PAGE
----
A wise man once told me that planting heals not just the soil but its beauty heals the eyes. And that man told me to plant a hundred thousand and more.
It was 2012 engage myself into our community--- to immerse and to learn “how to love”, my father usually calls it. I wanted to feed people. Some thoughts when the term “community service” pops out, I hear bells of money because I thought I’d need it to serve. But I was wrong.
In a remote community of Purok 3, Caranoche of Negros Oriental, Engr. Arturo B. Silva and I, together with the community and barangay officials, we started planting mangroves along the nine-hectare shore of the town.
It started out very simple---we start walking to the shore by two in the afternoon and finish up maybe three hundred or so seedlings, after, we go home by four or five. It was just that.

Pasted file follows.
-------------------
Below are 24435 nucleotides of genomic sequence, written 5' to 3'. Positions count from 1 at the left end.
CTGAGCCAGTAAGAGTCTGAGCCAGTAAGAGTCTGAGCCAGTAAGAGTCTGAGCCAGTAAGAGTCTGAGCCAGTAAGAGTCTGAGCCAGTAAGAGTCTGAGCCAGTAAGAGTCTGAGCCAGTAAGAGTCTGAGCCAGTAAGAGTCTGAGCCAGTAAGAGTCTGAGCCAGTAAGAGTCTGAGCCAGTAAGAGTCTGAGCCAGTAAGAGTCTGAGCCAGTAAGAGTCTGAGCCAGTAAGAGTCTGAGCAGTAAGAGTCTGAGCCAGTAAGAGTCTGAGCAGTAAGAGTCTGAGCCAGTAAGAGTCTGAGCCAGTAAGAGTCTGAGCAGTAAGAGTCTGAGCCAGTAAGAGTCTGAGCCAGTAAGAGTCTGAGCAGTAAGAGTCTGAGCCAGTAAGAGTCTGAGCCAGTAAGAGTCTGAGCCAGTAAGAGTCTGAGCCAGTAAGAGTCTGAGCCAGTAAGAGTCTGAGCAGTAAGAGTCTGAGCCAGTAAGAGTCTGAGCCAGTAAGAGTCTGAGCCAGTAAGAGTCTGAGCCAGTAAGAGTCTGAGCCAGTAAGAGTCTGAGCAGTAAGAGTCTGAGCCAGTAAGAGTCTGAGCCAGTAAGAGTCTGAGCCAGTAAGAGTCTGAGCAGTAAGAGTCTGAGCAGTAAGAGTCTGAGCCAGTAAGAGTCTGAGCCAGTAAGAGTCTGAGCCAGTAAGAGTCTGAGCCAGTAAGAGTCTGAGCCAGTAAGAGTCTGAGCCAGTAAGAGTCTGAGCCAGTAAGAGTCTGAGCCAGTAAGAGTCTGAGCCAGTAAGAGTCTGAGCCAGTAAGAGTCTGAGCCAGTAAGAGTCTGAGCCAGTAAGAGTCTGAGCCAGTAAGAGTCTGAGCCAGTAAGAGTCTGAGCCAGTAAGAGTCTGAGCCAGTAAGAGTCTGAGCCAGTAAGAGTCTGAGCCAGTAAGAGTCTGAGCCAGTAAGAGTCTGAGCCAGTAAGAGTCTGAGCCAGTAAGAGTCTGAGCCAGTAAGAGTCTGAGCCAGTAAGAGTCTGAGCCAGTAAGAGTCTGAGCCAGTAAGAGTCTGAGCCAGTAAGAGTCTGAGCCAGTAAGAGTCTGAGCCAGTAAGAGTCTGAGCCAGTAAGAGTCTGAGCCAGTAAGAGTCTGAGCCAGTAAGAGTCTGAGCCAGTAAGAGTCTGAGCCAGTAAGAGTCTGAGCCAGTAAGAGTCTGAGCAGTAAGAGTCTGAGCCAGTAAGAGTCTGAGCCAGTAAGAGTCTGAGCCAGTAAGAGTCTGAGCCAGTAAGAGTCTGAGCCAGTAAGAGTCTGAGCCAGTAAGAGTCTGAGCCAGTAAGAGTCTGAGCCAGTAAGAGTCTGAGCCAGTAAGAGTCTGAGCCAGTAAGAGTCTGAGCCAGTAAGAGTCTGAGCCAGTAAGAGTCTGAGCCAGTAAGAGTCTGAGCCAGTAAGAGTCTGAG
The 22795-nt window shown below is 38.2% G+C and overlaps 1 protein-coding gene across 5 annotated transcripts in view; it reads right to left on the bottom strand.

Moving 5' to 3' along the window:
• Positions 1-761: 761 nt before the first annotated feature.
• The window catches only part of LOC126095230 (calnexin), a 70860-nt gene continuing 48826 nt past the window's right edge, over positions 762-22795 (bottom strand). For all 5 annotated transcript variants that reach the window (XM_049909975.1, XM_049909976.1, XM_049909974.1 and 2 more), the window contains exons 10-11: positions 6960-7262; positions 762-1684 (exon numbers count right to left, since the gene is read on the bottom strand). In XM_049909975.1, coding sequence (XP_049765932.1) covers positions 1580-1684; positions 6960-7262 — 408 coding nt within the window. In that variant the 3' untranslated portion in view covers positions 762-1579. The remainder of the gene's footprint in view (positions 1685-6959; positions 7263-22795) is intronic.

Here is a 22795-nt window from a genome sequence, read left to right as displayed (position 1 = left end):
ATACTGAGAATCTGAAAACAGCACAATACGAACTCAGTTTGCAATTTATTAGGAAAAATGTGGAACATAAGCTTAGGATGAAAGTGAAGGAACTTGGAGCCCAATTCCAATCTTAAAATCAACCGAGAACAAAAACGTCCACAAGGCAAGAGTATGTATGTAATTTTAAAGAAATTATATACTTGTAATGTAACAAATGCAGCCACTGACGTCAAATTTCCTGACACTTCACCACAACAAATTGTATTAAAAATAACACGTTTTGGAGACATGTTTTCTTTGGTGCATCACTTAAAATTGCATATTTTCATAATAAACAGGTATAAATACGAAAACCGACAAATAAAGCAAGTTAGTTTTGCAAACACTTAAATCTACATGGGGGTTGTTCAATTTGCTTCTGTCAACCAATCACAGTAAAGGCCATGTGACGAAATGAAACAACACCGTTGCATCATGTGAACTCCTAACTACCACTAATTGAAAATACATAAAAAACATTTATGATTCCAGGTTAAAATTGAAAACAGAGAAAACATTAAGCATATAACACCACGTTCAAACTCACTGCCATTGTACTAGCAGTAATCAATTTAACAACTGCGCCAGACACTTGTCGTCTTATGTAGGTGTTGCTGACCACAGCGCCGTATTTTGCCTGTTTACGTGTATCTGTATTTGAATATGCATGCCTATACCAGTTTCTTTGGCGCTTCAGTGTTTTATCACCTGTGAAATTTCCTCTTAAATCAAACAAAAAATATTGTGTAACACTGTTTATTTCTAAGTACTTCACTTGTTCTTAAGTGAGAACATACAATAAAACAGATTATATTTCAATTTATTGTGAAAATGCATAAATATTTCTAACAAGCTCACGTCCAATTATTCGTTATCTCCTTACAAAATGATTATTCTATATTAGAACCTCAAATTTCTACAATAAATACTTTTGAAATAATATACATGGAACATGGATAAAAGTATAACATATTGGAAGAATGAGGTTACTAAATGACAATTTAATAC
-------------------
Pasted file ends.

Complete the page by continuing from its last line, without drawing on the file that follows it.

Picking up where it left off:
But when the mangroves started to grow, we realized that what we planted were unimaginable beauty living the lives on the edge, literally.
The community never knew what they planted or what the effects of it and what it could do. Aside from educating the public and the community, the challenge included how we can encourage people to join and volunteer. But luckily, a few people actually believed in the project; GO GREEN.
The community’s main source of living is fishing and growing prawns and shrimps in ponds and erosion damaged the entire livelihood. After their realization, helping us planting mangroves was their priority.
A hundred thousand--- we only thought we could plant only a thousand. After years of educating people with no elementary diplomas, we conquered the ecology’s challenge together.
Today, after more than four years, all we can see is a thick forest of mangroves living and healthy.
Thus, making the wise man I once mentioned, proud and happy this project also helped survive the empty shores of the town.
Now that the once man is dead, this is my offer to him. My father led me into the realities of capitalism and how it could directly damage the poor and the environment. He, who made me realize the truths of imperialistic desires and how it made us neglect the loud cries of the environment.
Today, a forest is what we offer; a forest of a hundred thousand and more.